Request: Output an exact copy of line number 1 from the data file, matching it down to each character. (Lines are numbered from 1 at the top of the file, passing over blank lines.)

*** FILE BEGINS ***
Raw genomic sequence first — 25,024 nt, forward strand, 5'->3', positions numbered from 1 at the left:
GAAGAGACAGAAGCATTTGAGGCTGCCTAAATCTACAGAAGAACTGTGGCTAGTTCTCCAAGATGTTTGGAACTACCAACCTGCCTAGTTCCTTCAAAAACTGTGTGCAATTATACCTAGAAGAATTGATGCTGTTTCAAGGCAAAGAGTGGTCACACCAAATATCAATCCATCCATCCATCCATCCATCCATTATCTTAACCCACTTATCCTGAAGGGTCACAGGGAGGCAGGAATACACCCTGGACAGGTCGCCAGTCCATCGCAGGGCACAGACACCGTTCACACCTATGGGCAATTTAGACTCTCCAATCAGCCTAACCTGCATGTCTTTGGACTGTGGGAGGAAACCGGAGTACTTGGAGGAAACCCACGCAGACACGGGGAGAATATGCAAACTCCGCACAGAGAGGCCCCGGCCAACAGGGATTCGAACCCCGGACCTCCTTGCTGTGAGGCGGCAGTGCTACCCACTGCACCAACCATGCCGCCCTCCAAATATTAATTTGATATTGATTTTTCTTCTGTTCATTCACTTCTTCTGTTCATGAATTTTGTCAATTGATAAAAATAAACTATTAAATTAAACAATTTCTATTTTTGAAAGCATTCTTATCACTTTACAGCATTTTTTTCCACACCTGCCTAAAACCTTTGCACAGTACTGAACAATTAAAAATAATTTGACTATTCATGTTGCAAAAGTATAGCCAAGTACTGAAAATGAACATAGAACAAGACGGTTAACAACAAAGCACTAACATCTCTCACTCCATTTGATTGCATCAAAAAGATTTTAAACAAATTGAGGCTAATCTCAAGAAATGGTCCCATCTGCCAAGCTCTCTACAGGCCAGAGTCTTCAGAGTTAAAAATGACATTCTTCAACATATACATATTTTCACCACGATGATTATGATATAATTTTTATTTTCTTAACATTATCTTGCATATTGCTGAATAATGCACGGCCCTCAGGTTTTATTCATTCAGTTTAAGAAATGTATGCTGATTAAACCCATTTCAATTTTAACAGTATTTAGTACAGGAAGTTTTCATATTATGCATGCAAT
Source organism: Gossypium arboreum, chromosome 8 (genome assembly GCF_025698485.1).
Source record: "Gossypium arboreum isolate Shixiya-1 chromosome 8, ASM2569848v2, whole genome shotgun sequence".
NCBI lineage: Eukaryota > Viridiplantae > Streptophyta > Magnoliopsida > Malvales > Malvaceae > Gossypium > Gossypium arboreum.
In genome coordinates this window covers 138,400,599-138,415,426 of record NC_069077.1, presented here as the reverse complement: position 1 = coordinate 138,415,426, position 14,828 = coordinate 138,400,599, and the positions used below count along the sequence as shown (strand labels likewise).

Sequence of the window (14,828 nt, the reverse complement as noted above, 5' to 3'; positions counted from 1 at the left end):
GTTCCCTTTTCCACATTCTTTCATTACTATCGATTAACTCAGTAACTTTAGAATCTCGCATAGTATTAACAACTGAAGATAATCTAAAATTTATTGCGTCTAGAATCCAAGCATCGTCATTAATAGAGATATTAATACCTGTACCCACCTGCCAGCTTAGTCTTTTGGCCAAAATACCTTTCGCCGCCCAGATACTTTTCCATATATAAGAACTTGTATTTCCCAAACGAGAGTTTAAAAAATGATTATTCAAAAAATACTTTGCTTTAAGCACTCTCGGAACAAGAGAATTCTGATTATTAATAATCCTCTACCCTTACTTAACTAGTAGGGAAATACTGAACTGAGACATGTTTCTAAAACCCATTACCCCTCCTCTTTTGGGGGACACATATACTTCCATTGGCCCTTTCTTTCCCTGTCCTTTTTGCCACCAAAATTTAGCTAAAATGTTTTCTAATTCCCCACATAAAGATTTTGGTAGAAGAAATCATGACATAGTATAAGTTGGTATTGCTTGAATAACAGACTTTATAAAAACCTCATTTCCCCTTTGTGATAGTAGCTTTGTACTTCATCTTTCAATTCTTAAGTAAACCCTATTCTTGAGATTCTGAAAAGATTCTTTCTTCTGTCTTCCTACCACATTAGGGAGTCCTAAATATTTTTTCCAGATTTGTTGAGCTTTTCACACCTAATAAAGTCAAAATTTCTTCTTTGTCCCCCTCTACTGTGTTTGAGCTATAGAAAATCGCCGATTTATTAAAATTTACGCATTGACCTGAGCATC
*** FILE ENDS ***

Raw genomic sequence first — 25,024 nt, forward strand, 5'->3', positions numbered from 1 at the left: